ISBN 0-9668255-1-9
    The best and the only.

    "Aquarium Plants" Christel Kasselmann. 2003 Krieger Publishing Co.
    ISBN 1-57524-091-2
    Equal to Baensch atlases, but, instead of fish, deals with plants.
    The best reference so far, IMO.

    "Ecology of the Planted Aquarium" Diana Walstad. 1999 Echinodorus Publishing.
    ISBN 0-9673773-0-7
    For a serious plant enthusiast. Whether you agree with the author's approach or not, you should read the book.
     
  4. RTR

    RTR AC Members

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    Thanks MP, I'm embarrassed that I did not include the Spotte - It is I think "the" advanced process ref, followed by the Moe. The Escobal is outstanding on application of process to the real world.

    One small advantage to being old - you already have the out-of-print books. ;)
     
  5. MP

    MP AC Members

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  6. JamisonBWolsh

    JamisonBWolsh I am what I am. Defender of truth!

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    Never forget "Fishkeeping for DUMMIES" :)

    If you can get your hands on the Idiots Guide.. get that one..but it is out of print. Dummies is easily available and extremely helpfull to the "common fishkeeper".
     
    #6 JamisonBWolsh, Feb 9, 2003
    Last edited: Feb 11, 2003
  7. pinballqueen

    pinballqueen Roleplayer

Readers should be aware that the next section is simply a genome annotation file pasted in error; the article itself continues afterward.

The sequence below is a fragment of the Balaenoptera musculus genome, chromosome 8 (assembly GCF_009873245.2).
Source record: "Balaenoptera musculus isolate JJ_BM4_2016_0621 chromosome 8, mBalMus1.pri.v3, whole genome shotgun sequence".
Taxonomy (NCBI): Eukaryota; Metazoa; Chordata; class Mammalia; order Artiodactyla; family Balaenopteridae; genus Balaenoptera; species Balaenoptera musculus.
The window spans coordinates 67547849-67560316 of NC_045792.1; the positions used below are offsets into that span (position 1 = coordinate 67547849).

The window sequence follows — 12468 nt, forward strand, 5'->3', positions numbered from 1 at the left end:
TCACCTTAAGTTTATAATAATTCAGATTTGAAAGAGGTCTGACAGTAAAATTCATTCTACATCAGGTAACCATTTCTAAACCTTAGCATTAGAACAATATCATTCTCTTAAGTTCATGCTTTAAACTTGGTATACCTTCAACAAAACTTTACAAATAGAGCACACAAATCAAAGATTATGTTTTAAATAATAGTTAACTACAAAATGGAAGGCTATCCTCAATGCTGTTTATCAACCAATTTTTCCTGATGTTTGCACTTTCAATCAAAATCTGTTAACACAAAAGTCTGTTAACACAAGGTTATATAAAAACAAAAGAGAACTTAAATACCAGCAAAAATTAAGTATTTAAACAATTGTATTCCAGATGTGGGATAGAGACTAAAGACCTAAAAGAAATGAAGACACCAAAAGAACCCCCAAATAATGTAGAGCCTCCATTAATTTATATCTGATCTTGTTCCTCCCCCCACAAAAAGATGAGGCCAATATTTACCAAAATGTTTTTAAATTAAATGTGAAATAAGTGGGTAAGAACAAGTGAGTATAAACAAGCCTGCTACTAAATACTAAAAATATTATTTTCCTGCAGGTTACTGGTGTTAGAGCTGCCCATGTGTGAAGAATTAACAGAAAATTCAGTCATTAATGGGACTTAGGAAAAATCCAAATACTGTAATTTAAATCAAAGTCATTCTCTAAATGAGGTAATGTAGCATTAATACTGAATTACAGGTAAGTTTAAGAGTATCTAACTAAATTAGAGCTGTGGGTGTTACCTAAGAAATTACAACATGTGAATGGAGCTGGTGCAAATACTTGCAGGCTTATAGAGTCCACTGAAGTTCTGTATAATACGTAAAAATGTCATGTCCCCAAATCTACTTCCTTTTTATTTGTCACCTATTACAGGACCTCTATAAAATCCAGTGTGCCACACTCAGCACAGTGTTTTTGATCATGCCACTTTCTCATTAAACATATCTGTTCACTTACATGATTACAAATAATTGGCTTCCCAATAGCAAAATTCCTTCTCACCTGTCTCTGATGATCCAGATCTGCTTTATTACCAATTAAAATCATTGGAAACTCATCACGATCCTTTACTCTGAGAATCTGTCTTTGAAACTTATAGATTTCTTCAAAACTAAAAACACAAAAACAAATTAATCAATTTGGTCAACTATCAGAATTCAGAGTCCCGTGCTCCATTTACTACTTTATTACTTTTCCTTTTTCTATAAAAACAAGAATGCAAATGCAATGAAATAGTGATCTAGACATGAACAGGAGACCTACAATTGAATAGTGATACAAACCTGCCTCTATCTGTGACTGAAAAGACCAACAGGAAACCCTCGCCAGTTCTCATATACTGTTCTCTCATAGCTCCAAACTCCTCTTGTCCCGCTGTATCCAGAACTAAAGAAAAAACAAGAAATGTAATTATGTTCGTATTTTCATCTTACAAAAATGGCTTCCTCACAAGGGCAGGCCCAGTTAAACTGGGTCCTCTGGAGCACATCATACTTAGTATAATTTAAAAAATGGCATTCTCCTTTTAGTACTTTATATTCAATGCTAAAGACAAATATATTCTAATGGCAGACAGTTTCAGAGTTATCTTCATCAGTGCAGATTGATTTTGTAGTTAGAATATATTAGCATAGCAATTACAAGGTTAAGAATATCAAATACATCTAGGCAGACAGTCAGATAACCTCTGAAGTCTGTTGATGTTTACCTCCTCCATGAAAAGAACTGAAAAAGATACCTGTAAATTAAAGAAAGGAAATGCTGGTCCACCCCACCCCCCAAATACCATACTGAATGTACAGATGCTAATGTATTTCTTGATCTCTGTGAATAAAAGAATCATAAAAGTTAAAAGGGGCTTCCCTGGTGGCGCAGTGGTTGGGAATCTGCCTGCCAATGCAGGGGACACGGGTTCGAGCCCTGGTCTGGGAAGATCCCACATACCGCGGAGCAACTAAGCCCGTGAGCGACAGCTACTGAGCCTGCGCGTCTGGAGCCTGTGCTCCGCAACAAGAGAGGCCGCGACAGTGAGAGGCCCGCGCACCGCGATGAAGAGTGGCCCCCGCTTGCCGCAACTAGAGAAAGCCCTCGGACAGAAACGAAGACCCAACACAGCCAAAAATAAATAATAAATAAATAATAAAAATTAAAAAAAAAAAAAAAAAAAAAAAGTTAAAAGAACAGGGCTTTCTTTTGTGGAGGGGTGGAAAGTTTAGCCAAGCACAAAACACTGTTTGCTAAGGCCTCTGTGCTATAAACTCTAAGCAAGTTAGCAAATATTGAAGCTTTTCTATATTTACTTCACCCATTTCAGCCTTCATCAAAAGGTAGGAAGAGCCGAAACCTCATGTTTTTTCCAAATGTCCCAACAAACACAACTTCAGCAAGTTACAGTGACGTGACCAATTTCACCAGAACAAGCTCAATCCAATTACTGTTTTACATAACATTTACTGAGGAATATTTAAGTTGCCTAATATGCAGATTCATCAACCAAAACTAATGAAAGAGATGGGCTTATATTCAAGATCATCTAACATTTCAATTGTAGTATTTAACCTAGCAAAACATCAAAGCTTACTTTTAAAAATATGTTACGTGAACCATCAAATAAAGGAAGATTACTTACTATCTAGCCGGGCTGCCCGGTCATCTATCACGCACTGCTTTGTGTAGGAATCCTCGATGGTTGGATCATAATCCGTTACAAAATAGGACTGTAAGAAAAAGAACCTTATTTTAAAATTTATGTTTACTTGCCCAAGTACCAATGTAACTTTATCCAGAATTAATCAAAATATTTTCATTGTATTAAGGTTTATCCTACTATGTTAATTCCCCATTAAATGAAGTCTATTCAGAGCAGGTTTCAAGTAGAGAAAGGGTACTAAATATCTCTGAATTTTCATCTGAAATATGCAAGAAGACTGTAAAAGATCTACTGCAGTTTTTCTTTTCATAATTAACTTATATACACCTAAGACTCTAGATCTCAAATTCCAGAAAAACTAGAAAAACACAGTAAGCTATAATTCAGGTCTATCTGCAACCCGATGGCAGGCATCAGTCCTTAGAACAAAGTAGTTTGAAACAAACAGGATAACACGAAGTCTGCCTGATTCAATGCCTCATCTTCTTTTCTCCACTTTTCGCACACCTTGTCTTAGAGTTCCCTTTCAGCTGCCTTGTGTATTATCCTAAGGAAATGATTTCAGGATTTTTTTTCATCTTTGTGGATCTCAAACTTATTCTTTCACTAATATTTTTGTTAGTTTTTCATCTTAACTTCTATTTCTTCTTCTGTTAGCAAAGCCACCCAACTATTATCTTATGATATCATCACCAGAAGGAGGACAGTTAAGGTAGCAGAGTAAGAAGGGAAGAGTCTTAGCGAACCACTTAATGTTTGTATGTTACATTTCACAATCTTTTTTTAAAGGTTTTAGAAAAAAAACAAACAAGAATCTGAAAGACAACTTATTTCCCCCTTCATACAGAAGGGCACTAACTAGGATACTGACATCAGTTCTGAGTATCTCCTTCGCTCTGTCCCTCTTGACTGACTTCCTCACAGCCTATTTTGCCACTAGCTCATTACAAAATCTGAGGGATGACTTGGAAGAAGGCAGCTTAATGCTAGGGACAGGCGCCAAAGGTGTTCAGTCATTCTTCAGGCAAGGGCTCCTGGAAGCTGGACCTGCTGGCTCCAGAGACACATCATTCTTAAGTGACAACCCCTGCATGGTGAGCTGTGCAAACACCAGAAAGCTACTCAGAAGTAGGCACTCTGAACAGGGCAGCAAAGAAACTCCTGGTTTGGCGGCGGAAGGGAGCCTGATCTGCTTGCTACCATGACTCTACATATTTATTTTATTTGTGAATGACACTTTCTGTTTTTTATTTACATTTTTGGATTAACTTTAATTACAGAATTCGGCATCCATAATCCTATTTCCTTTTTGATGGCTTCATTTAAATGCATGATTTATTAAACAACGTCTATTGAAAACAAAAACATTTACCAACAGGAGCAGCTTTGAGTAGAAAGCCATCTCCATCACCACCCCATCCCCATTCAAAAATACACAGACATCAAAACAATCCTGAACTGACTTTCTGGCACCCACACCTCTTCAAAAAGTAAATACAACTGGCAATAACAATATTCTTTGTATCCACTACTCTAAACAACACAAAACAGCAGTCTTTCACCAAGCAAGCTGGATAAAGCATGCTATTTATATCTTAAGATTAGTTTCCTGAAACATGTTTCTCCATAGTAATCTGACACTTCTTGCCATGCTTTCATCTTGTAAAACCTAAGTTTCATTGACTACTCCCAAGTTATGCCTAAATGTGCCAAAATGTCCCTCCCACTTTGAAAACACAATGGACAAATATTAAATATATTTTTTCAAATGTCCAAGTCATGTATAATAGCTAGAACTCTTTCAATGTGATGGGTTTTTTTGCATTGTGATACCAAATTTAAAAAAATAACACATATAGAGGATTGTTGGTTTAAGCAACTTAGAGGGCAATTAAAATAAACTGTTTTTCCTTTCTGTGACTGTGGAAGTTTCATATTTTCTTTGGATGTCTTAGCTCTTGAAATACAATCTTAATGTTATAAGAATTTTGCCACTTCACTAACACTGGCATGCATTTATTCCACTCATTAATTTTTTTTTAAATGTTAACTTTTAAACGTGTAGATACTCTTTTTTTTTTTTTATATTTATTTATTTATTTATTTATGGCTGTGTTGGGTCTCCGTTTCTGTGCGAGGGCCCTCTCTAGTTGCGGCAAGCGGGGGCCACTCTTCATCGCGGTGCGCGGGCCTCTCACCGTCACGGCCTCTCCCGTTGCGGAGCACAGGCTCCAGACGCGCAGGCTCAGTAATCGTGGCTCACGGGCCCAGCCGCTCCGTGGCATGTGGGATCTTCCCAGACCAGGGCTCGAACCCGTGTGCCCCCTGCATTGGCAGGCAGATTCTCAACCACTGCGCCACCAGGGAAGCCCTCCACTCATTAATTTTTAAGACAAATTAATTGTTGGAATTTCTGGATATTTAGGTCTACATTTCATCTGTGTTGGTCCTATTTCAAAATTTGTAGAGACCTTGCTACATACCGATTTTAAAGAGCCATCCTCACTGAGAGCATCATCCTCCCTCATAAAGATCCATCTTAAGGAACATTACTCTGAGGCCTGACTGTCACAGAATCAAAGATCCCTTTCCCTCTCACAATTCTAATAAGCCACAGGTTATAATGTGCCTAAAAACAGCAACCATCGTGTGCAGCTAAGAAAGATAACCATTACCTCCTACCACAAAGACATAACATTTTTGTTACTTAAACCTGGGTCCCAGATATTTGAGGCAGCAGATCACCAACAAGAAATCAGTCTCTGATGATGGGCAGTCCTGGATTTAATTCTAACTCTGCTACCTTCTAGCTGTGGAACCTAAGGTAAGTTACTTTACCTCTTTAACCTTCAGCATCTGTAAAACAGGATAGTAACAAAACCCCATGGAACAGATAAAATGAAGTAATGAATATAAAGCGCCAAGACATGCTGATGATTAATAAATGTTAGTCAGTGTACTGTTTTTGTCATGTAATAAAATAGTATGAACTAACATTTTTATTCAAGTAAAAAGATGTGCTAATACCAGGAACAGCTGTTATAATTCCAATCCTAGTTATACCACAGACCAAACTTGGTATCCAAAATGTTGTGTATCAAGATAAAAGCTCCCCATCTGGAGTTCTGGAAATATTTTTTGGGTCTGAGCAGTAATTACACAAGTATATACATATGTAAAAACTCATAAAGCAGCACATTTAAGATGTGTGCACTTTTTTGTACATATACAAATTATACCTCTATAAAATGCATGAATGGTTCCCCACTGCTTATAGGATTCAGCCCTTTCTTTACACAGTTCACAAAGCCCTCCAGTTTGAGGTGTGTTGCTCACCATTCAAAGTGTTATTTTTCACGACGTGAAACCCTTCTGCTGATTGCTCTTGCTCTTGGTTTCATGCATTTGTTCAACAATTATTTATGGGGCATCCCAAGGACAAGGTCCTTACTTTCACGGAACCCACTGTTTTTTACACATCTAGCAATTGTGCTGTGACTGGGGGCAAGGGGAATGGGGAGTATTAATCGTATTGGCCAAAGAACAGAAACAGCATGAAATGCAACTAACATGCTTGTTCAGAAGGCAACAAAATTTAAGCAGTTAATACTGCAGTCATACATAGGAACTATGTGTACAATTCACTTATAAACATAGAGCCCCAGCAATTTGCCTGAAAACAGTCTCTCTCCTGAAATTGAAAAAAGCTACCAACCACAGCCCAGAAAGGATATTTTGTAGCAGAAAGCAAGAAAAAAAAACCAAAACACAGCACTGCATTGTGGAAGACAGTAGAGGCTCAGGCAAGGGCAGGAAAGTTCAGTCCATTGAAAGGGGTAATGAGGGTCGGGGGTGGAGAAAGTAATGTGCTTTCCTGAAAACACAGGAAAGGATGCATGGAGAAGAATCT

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    For those interested in N.A. Natives:

    A Field Guide To Freshwater Fishes: North America North of Mexico; Brooks M. Burr, et. al. 1998, Houghton Mifflin Co.
    ISBN: 0395910919

    Nice book from the Petersen Field Guide Series (of which I am thoroughly familiar with the volumes dealing with N.A. Bird species...). Very concise information about habitat, size, habits, and diet, with very nice illustrations. Also has sections on each species and variety, including similar species (to make clear id's on two very similar fish, for example). Also states how commonly found, and where. A must if you're wanting to set up a biotope style aquarium, it has everything except specific water temperature and ph requirements (which is information that can be gathered at the same time the fish are provided you bring a thermometer and a specimen cup or a ph tester...)
     
  8. MP

    MP AC Members

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    Jamison, you confused dummies with idiots. :)
     
    #8 MP, Feb 9, 2003
    Last edited: Feb 11, 2003
  9. Fishiebusiness

    Fishiebusiness Fish Newbie

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    The three Amano Nature Aquarium World books are quite devoid of informatin, but the pictures are good insipirations.
     
  10. valerie

    valerie AC Members

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    My favorite right now is Ad Koning's Book of Cichlids and All the Other Fishes of Lake Malawi By Ad Konings

    Great book but cost a pretty penny. I got mine for xmas and it was about 140$can.

    Some of the profiles are still in german?(or dutch maybe?can't tell) and a few profiles i was looking for weren't in there. But it has loads on info.